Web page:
Hydrogen peroxide and antioxidizing enzymes involved in modulation of transient facilitatory effects of nicotine on neurogenic contractile responses in rat gastric fundus.

Ilhan S., Sarioglu Y., Vural I. M., Dilekoez E., Oeztuerk G. S., Ercan Z. S.

European journal of pharmacology, vol.587, no.1-3, pp.267-72, 2008 (SCI-Expanded) identifier identifier identifier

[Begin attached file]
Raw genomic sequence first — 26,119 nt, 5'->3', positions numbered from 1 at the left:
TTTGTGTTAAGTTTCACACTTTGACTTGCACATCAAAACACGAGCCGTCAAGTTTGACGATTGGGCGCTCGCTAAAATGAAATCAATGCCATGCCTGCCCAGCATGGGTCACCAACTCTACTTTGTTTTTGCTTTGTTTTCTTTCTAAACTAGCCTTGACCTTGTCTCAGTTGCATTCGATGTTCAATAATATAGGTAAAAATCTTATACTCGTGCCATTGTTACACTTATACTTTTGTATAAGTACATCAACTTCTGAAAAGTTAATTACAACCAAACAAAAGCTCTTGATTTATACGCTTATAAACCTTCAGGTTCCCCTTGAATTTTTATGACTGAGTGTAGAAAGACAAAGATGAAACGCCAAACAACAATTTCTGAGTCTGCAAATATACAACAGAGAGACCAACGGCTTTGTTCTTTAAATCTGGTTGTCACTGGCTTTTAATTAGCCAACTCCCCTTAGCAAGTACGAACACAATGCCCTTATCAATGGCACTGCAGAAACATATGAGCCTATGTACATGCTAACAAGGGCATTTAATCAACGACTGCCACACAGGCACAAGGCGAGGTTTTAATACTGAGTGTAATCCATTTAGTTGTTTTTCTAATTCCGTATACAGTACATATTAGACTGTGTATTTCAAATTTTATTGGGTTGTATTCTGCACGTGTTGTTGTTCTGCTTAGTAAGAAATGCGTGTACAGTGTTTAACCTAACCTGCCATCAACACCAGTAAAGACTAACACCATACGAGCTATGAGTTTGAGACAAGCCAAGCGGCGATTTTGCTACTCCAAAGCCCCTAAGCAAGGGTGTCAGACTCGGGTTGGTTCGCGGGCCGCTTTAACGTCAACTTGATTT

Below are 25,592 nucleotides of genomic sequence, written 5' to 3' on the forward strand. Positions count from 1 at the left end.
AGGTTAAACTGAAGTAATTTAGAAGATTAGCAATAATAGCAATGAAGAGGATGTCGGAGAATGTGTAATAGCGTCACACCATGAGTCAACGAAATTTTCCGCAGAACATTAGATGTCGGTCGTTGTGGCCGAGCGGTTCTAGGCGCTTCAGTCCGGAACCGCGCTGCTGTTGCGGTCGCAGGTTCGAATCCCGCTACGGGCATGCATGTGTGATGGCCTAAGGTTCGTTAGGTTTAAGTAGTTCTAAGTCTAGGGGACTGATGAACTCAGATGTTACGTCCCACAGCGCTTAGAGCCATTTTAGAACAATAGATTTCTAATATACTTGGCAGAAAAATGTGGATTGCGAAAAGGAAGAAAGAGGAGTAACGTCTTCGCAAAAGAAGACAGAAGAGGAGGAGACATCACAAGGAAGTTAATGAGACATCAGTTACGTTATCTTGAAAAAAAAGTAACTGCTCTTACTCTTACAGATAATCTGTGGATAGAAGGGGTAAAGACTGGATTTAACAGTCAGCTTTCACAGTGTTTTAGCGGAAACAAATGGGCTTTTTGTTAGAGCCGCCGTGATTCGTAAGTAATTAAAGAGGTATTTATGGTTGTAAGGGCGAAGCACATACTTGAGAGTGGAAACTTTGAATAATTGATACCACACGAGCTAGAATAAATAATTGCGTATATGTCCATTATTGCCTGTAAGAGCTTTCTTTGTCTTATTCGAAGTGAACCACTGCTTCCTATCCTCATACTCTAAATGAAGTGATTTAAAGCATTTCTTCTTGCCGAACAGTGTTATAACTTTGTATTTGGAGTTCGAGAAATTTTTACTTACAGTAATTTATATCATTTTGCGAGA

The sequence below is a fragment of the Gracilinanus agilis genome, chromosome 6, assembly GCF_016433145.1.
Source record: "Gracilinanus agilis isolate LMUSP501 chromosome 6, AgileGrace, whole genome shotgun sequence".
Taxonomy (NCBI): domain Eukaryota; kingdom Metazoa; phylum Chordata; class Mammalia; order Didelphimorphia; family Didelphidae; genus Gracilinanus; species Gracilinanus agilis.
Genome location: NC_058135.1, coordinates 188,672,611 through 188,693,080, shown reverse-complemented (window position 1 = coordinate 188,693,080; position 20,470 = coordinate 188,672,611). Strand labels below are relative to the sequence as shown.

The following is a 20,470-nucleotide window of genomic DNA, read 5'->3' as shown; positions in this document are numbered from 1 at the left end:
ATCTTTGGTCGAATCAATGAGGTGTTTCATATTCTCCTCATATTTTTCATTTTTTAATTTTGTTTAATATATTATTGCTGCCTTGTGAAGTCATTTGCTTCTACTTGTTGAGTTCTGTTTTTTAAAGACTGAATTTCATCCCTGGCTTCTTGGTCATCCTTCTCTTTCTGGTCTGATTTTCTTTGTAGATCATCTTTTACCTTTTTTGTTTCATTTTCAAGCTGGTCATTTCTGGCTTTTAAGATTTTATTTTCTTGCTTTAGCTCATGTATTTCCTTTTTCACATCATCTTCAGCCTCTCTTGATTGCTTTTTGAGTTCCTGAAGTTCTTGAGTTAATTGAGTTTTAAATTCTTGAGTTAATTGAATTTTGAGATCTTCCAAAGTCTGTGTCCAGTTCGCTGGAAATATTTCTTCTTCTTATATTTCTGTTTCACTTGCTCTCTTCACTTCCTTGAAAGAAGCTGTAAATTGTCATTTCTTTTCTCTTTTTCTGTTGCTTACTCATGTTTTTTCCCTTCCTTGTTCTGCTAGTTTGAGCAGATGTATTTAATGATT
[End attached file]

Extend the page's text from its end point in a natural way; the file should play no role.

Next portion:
Nicotine acts as an agonist of nicotinic acetylcholine receptors. Nicotinic acetylcholine receptors play a role in the modulation of neurotransmitter release in both the central and the peripheral nervous system. Moderate reactive oxygen species levels modulate the regulation of physiological functions e.g. neurotransmitter release. Previously in rabbit gastric fundus we demonstrated that nicotine transiently increased neurogenic contraction induced by electrical field stimulation (EFS). In this study we aimed to investigate the effects of hydrogen peroxide (H2O2), antioxidizing enzymes catalase and superoxide dismutase (SOD) on nicotine induced increases at cholinergic neurotransmission in rabbit gastric fundus. Although H2O2 did not alter nicotine induced transient neurogenic contractions at concentrations of 10(-6) and 10(-5) M, at high concentration (10(-4) M) H2O2 inhibited nicotine induced increases. Catalase (500 units/ml), enhanced the effect of nicotine but did not alter nicotine induced transient neurogenic contractions at the concentrations of 100 and 250 units/ml. SOD (75,150 and 225 units/ml) did not alter nicotine induced transient neurogenic contractions. In conclusion, at high concentration H2O2 (10(-4) M) inhibited nicotine's transient ability to augment neurogenic contractions and catalase (500 units/ml) enhanced the effect of nicotine. (C) 2008 Elsevier B.V. All rights reserved.